Author Archive

Phil Busse

Phil Busse

Voted “Bestie” band in the Messenger’s last survey of our readers favorites—the very last print issue we were able to produce in March 2020 before shutting down presses for a year—The Brothers Reed are an active and beloved group of, yes, family members.  Half of the duo, Aaron Reed talked

Julie Akins is a known commodity in southern Oregon. A former reporter for the Mail Tribune and Daily Tidings, and a former manager for KOBI, she had a front row seat to learn about local issues, taking a particular concern for homelessness. For Akins, her observations about homelessness translated to

Walkabout Brewing Company is a legacy. A second-generation brewery (which, let’s recognize, is rare), Cameron Litton adopted the space and place from his father, an Australian transplant (and, hence, the name, walkabout). Like many sons taking over their father’s business, the younger Litton has preserved some of the traditions, but

Less than two years ago, two married couples in Grants Pass teamed up to start Weekend Beer Company. It was a modest proposition, but grew quickly—and after only four months of operation and pouring beers, Weekend Beer Co. already had picked up enough fans and community support to grab several

Sure, COVID has blanketed stage performances with storm clouds, but a silver lining for the performing arts has been than costs for presenting shows has been dramatically reduced—specifically, producing virtual festivals has been remarkable for the savings offered by eliminating travel expenses. (Right? Let’s find some positive spin!) With a

Agent Orange is one of the horrors of the Vietnam War. A defoliant produced by DOW Chemical and dropped from war planes; burning trees as well as people, it was like raining fire—and, has continued to plagued southeast Asia for decades with poisoned water sources and human deformities. Banned from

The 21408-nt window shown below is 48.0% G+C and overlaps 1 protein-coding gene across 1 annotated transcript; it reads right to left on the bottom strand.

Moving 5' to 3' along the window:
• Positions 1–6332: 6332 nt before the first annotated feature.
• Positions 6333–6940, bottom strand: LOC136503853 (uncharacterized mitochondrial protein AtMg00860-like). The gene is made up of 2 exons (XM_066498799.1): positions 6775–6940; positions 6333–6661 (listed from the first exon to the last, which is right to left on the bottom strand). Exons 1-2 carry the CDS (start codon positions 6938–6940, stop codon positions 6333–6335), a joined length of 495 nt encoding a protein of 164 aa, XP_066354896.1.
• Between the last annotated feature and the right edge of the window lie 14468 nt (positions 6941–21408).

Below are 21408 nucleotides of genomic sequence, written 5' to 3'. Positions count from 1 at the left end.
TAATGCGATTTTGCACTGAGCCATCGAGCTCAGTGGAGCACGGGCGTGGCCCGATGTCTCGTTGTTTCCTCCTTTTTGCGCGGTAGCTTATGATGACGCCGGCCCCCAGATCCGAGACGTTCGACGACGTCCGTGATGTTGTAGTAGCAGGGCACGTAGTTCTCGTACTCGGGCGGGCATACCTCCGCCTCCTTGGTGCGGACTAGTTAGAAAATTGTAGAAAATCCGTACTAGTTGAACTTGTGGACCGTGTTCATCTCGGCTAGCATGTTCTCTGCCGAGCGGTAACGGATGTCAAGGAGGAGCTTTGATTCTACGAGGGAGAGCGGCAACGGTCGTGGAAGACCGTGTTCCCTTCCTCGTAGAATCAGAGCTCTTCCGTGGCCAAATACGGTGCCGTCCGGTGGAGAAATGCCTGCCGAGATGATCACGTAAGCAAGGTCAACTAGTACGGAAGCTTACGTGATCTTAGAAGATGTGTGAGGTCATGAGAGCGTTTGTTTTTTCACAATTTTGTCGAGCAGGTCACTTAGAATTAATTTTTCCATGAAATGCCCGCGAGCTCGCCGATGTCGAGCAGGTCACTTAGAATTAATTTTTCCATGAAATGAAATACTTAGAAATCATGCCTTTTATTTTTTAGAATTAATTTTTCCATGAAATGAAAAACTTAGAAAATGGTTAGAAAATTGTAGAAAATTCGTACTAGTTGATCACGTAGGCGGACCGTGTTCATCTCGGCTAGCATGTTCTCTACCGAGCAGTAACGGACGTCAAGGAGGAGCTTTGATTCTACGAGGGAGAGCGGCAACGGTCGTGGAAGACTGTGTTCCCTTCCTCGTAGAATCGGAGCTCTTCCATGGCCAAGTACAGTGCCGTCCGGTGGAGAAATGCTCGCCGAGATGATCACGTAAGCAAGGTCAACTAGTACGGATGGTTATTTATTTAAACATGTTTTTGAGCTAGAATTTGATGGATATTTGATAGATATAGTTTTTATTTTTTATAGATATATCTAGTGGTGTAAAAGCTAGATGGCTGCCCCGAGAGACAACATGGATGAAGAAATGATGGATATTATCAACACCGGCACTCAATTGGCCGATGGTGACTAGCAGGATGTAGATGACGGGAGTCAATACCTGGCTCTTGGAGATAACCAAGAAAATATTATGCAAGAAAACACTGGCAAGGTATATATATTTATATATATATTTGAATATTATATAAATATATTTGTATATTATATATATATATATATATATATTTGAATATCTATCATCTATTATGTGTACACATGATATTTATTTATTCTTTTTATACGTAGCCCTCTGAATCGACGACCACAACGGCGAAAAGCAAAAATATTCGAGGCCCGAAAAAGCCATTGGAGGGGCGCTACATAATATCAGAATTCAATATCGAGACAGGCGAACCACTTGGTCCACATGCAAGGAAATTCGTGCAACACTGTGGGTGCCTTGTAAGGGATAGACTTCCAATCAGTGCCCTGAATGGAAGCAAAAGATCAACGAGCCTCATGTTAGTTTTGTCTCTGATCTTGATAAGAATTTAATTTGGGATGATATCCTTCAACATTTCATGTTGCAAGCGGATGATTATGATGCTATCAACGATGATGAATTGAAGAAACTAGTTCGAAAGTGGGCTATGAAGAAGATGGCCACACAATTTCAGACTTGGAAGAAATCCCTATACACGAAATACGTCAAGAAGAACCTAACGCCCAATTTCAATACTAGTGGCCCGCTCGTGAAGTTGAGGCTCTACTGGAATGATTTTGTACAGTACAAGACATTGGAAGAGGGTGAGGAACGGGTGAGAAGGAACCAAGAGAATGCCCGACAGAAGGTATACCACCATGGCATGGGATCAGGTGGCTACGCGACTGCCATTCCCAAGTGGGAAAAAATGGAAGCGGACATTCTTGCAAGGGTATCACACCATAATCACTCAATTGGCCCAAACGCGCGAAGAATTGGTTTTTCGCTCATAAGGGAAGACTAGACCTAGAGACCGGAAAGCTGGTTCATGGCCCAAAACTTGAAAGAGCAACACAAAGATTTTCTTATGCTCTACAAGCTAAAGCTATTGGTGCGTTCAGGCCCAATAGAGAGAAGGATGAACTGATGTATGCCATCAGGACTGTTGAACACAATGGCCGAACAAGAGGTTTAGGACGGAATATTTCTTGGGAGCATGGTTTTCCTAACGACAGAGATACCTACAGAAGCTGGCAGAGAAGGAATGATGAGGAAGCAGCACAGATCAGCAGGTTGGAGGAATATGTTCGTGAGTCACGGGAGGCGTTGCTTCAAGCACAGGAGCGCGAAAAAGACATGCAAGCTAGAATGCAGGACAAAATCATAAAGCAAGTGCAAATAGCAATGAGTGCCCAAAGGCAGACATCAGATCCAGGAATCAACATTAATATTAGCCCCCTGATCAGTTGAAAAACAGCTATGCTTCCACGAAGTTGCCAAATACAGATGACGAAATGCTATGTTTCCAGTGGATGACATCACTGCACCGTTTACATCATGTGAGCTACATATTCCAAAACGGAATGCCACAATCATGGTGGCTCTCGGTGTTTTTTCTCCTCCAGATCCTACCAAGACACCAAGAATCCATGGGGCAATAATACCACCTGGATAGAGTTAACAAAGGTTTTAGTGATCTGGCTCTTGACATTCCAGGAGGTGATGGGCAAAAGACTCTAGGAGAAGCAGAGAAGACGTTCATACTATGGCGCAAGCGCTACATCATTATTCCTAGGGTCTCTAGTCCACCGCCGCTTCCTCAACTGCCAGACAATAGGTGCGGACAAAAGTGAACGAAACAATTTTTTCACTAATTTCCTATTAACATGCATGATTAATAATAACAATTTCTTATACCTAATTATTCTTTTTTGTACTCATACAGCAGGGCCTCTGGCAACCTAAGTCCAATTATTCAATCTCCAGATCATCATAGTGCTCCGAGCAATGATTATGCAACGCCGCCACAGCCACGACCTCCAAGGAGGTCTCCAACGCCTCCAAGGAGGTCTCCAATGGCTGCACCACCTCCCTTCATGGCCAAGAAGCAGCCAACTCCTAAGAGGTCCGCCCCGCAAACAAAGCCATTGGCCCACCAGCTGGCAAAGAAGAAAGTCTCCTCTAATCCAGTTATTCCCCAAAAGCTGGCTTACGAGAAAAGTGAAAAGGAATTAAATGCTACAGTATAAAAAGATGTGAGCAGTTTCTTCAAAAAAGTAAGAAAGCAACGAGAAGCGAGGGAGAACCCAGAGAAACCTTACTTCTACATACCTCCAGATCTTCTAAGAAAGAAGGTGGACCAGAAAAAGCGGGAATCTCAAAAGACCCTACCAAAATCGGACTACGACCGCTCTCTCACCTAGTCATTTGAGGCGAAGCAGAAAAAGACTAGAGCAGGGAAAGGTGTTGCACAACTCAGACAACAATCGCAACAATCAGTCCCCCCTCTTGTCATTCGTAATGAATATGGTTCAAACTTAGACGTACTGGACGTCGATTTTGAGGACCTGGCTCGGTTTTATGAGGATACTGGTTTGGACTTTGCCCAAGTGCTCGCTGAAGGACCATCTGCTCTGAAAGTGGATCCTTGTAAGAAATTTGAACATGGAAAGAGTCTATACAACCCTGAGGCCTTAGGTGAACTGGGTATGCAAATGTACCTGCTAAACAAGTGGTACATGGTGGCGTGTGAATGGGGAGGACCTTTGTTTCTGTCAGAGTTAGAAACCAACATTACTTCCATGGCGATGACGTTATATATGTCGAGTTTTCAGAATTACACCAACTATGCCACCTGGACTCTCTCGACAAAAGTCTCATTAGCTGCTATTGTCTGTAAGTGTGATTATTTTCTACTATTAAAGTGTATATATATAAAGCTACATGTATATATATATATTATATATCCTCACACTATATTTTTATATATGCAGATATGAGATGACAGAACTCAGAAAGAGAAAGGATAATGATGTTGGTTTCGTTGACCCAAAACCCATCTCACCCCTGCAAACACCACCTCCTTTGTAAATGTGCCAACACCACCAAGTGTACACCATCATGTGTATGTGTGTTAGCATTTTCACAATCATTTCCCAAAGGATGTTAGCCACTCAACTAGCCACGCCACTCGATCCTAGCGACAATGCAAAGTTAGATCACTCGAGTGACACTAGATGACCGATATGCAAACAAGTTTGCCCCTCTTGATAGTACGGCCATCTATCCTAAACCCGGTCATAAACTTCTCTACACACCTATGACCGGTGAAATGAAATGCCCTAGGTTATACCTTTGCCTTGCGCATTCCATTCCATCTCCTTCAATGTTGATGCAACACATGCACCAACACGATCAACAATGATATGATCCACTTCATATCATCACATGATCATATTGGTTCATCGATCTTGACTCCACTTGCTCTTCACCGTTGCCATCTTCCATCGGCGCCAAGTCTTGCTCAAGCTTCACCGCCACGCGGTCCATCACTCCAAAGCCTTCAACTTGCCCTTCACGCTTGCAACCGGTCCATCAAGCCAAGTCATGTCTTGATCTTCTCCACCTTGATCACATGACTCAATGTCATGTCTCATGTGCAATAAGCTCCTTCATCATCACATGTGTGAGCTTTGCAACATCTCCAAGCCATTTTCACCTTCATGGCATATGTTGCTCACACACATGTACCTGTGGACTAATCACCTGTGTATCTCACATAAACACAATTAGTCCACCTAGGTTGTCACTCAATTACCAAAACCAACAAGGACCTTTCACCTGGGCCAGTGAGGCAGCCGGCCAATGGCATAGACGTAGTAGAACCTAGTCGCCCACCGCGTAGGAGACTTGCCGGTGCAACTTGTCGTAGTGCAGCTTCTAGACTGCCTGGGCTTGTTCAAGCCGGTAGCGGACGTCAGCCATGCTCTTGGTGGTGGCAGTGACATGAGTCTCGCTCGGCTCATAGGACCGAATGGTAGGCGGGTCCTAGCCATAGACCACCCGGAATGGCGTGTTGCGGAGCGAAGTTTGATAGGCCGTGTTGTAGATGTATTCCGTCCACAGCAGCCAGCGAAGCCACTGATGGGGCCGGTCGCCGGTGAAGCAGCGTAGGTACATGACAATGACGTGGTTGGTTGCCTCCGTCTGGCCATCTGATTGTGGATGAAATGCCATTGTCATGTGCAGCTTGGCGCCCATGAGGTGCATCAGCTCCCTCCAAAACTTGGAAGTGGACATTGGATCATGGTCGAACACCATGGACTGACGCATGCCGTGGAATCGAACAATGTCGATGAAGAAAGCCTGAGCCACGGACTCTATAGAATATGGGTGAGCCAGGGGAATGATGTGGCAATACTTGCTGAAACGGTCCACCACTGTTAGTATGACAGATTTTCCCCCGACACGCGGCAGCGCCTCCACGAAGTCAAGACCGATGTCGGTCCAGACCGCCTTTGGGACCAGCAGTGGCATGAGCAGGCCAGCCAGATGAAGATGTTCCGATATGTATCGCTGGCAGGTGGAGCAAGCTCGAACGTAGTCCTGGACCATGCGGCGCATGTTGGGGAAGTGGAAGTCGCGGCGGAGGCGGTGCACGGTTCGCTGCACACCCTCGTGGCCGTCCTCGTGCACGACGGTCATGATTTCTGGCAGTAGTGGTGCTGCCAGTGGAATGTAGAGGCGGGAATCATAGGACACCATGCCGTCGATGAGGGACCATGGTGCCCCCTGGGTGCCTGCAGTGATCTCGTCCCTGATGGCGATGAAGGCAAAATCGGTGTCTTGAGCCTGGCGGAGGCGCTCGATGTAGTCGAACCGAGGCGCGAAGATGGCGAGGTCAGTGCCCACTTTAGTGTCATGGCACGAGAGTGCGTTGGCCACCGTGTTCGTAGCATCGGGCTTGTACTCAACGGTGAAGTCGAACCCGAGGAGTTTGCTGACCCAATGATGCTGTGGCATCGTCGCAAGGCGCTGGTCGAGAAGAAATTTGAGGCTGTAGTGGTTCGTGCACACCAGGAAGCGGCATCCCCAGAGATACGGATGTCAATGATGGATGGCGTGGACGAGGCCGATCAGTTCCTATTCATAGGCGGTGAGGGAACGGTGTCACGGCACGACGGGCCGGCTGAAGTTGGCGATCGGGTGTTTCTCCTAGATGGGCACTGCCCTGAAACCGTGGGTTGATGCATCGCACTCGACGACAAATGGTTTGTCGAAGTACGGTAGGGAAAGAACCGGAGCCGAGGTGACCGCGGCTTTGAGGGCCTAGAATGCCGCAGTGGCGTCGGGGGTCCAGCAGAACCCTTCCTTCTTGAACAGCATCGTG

A remarkable archival project and an emotional rollercoaster, 17 Blocks was filmed over 20 years and tells the story about one family that lives in Washington DC, but more broadly about the problems and pitfalls for many poor black families in America. Living just blocks from the U.S. Capital, the

Through the Night is a documentary as tender as it is painful; tender in the moments it captures at a daycare center, painful in the recognition of the parents’ stresses. Focused on a 24-hour daycare that provides for parents who work off-hours, often overnight shifts, the movie addresses one of

Sara Bristol stepped into the mayor position in Grants Pass with a certain gusto–and a promise to celebrate what’s great about the city, but also not to shy away from its problems. As she finishes her first busy month as the mayor, the Messenger asked a few questions. Rogue Valley Messenger: In your

Bill Clinton was still president when Tracy Chavez was pulled over in Phoenix, Oregon. It was a minor traffic violation, but the result was a $200 fine—an amount she could not afford outright, and over the past decades only has grown with overdue fines and menace. The debt is so